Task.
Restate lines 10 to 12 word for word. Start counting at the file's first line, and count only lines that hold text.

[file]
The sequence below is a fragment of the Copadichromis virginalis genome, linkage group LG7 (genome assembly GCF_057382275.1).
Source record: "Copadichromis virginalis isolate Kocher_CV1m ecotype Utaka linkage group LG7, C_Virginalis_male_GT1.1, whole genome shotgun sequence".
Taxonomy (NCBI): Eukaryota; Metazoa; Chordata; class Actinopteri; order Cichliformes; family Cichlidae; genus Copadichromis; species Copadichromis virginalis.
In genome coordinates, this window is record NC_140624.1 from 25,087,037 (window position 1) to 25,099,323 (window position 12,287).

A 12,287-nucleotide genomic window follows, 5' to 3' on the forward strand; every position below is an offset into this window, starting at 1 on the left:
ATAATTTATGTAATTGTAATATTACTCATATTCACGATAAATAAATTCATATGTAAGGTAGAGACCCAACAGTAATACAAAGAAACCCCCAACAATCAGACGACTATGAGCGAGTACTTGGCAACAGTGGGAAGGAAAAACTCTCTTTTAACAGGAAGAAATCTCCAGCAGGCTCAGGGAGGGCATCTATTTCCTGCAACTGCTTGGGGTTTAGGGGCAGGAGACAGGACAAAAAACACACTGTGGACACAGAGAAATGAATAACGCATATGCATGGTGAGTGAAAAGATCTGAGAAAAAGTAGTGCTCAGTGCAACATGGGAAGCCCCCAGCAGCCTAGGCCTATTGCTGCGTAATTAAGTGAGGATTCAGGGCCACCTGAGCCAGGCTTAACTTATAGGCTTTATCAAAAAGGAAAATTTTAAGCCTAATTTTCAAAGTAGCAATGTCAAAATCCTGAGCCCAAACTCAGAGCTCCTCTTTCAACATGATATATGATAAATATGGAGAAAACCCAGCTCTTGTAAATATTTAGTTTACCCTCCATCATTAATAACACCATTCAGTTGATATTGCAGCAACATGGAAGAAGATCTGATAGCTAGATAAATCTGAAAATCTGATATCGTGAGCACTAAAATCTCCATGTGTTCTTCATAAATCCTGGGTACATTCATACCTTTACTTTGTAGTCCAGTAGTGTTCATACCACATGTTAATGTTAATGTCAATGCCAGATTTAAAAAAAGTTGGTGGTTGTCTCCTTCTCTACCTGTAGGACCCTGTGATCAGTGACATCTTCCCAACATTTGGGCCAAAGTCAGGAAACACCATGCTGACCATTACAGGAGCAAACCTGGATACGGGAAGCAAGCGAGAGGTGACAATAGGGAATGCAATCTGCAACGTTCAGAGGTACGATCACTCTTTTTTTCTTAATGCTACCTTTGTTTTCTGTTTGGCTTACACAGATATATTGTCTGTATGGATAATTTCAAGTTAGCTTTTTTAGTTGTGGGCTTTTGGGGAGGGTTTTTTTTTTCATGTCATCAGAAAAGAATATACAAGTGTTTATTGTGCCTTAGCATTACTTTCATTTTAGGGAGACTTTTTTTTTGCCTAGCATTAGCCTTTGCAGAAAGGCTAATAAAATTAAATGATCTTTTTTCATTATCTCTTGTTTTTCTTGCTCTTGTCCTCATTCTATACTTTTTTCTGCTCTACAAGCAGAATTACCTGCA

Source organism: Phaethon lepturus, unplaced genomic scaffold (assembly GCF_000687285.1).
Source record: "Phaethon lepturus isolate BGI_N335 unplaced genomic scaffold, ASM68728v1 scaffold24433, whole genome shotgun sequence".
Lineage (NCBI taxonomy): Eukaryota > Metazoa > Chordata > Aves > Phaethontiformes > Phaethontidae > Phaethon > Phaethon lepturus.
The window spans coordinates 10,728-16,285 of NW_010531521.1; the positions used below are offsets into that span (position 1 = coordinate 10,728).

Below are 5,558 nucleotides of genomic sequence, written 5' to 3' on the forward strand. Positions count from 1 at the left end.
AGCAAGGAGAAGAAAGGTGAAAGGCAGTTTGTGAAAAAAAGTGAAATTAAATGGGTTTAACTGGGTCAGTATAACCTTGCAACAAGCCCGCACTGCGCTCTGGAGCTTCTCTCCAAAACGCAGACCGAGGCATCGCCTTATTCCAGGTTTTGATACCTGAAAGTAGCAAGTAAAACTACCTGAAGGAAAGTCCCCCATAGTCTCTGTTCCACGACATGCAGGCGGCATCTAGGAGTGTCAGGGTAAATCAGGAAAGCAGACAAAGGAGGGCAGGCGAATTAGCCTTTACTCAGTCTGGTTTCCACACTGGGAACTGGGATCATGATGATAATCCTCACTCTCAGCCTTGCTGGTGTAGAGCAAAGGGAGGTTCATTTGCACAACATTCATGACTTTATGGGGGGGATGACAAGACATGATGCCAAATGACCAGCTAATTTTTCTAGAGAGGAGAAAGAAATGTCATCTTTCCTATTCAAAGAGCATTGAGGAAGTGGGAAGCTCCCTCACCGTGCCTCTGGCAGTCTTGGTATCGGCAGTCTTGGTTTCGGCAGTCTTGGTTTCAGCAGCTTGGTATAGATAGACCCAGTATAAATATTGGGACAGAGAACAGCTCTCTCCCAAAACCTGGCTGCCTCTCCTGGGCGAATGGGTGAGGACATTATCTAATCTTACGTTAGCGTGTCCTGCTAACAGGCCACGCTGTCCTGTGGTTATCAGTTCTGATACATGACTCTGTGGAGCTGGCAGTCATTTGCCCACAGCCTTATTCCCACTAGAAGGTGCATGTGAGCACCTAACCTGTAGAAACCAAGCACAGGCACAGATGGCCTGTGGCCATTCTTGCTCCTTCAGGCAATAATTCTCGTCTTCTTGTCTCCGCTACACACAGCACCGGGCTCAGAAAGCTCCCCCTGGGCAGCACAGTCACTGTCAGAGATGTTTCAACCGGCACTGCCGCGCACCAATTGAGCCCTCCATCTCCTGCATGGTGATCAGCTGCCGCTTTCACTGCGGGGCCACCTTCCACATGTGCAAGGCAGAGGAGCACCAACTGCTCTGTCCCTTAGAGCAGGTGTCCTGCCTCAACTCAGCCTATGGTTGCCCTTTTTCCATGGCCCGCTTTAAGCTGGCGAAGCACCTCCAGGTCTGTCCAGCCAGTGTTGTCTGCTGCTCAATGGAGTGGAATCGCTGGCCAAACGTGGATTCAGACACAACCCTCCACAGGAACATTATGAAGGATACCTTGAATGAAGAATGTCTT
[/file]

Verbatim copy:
The window spans coordinates 10,728-16,285 of NW_010531521.1; the positions used below are offsets into that span (position 1 = coordinate 10,728).

Below are 5,558 nucleotides of genomic sequence, written 5' to 3' on the forward strand. Positions count from 1 at the left end.
AGCAAGGAGAAGAAAGGTGAAAGGCAGTTTGTGAAAAAAAGTGAAATTAAATGGGTTTAACTGGGTCAGTATAACCTTGCAACAAGCCCGCACTGCGCTCTGGAGCTTCTCTCCAAAACGCAGACCGAGGCATCGCCTTATTCCAGGTTTTGATACCTGAAAGTAGCAAGTAAAACTACCTGAAGGAAAGTCCCCCATAGTCTCTGTTCCACGACATGCAGGCGGCATCTAGGAGTGTCAGGGTAAATCAGGAAAGCAGACAAAGGAGGGCAGGCGAATTAGCCTTTACTCAGTCTGGTTTCCACACTGGGAACTGGGATCATGATGATAATCCTCACTCTCAGCCTTGCTGGTGTAGAGCAAAGGGAGGTTCATTTGCACAACATTCATGACTTTATGGGGGGGATGACAAGACATGATGCCAAATGACCAGCTAATTTTTCTAGAGAGGAGAAAGAAATGTCATCTTTCCTATTCAAAGAGCATTGAGGAAGTGGGAAGCTCCCTCACCGTGCCTCTGGCAGTCTTGGTATCGGCAGTCTTGGTTTCGGCAGTCTTGGTTTCAGCAGCTTGGTATAGATAGACCCAGTATAAATATTGGGACAGAGAACAGCTCTCTCCCAAAACCTGGCTGCCTCTCCTGGGCGAATGGGTGAGGACATTATCTAATCTTACGTTAGCGTGTCCTGCTAACAGGCCACGCTGTCCTGTGGTTATCAGTTCTGATACATGACTCTGTGGAGCTGGCAGTCATTTGCCCACAGCCTTATTCCCACTAGAAGGTGCATGTGAGCACCTAACCTGTAGAAACCAAGCACAGGCACAGATGGCCTGTGGCCATTCTTGCTCCTTCAGGCAATAATTCTCGTCTTCTTGTCTCCGCTACACACAGCACCGGGCTCAGAAAGCTCCCCCTGGGCAGCACAGTCACTGTCAGAGATGTTTCAACCGGCACTGCCGCGCACCAATTGAGCCCTCCATCTCCTGCATGGTGATCAGCTGCCGCTTTCACTGCGGGGCCACCTTCCACATGTGCAAGGCAGAGGAGCACCAACTGCTCTGTCCCTTAGAGCAGGTGTCCTGCCTCAACTCAGCCTATGGTTGCCCTTTTTCCATGGCCCGCTTTAAGCTGGCGAAGCACCTCCAGGTCTGTCCAGCCAGTGTTGTCTGCTGCTCAATGGAGTGGAATCGCTGGCCAAACGTGGATTCAGACACAACCCTCCACAGGAACATTATGAAGGATACCTTGAATGAAGAATGTCTT